"Sherri and I are absolutely thrilled to join the Fort Jackson team. We look forward to serving the Columbia, S.C. area," Becker said. "This is the first time we've been to Columbia, but I would tell you in the 27 years I've been in the Army I've always heard that Columbia is the most supportive military-friendly community in all of the United States. And in the four days that we've been here, I'll tell you, I believe that to be true."

Becker said that while in command of the largest Initial Military Training installation in the Army he will emphasize taking groups of civilians who come from different backgrounds and bringing them together as one team, adhering to the Army Values.

"One thing I can be sure of when I see (people) wearing this uniform that says, 'U.S. Army' on their chest is that we share the same values," Becker said. "It's a little different from training how to shoot a weapon or do some other Soldier task, but it's very important to who we are as Soldiers. And it's important for how we represent ourselves to the American people, who put a lot of trust and confidence in us."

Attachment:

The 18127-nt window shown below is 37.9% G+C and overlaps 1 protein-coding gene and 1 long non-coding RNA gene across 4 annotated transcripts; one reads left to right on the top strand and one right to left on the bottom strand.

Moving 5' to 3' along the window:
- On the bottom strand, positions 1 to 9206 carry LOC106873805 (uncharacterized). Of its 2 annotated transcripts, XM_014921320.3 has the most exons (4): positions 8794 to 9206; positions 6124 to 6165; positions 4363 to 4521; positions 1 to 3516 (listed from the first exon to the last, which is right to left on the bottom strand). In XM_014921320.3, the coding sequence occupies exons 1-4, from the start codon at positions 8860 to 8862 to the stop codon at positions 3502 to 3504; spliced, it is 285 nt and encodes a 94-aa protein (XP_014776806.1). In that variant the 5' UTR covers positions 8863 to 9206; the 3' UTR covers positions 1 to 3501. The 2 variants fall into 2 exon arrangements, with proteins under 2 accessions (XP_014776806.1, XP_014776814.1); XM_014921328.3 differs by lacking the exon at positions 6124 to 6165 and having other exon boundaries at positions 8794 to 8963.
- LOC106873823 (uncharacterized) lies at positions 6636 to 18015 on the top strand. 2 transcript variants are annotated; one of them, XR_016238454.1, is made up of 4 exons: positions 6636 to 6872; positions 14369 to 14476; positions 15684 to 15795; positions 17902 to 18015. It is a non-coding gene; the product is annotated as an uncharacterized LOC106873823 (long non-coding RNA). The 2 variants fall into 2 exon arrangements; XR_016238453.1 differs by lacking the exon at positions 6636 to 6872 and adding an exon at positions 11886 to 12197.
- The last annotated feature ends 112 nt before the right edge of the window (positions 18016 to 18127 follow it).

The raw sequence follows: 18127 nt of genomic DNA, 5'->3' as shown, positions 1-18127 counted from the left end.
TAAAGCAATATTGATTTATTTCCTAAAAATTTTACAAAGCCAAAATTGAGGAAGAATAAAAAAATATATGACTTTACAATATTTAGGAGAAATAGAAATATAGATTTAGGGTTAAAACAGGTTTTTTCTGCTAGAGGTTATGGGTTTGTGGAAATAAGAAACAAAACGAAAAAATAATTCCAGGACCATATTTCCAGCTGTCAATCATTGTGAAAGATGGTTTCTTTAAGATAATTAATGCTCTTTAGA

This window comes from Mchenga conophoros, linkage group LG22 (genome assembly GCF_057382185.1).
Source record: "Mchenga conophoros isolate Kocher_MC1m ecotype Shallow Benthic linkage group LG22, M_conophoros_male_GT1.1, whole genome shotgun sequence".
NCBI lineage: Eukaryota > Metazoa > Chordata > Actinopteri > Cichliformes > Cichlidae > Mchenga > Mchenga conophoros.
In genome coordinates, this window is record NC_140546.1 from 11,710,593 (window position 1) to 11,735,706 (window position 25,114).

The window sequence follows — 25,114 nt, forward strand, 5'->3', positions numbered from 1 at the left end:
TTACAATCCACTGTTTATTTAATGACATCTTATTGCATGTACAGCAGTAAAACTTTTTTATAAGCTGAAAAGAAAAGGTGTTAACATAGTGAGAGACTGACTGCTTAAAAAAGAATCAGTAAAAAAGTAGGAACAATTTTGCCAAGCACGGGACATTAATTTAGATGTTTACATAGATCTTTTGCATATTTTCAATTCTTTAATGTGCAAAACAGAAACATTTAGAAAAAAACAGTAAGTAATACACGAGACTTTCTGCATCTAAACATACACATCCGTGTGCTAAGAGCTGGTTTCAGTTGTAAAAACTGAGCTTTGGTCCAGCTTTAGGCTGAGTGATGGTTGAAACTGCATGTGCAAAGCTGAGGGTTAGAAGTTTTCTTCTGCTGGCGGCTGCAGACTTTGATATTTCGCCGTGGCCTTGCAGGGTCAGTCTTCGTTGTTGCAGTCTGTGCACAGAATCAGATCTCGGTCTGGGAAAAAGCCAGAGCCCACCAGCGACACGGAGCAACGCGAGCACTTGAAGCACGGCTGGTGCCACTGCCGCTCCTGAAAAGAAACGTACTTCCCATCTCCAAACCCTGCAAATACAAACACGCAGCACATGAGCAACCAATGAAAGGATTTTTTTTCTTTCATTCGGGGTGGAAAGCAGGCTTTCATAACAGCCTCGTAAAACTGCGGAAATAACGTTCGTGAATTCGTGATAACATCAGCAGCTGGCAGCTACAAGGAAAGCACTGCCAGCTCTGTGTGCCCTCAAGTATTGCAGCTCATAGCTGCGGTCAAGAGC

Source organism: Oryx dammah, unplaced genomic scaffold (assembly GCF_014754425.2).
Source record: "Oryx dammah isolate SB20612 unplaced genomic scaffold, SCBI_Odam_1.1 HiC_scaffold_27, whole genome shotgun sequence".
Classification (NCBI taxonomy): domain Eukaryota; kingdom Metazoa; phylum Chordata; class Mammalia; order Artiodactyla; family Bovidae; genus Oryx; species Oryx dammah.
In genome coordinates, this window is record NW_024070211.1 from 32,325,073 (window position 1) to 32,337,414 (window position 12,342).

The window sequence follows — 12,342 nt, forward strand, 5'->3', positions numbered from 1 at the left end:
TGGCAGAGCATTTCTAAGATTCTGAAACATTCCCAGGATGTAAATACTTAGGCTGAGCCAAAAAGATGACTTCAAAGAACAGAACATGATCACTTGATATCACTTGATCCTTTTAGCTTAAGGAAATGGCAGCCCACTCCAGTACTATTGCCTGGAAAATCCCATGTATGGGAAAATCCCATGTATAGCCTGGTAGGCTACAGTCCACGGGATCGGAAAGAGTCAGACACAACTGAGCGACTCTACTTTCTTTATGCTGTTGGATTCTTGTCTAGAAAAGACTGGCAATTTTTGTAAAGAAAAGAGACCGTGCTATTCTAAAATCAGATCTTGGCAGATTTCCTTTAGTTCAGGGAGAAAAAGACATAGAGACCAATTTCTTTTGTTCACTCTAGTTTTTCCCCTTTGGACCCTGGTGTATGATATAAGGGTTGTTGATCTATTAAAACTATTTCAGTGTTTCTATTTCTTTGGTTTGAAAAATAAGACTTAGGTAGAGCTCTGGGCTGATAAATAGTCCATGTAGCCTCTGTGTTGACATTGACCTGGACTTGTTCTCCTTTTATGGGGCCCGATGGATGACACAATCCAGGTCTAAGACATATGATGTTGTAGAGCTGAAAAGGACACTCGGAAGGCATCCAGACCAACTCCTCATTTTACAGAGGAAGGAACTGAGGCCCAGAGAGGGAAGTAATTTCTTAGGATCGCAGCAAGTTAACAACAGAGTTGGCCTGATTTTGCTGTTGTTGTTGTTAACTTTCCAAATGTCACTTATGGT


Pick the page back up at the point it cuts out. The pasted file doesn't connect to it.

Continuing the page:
Becker said he was excited about the mission at Fort Jackson.

"I can't think of any greater responsibility other than leading Soldiers in combat than transforming volunteers into Soldiers and developing our future leaders," he said.

Another aspect Becker emphasized is continuing the strong partnership with the local community.

"I want to reach out and do as much as I can with the local community," he said. "I want to bring the local community on this installation, so it can see what we do, and just continue to build on what is already a great relationship."

Maj. Gen. Bradley May, TRADOC's deputy commanding general for Initial Military Training, said Becker was the right man for the job.

"I've known Brad for over 12 years, having served together at HRC many years ago and more recently in Iraq. Suffice to say, Fort Jackson could not be in better hands," May said.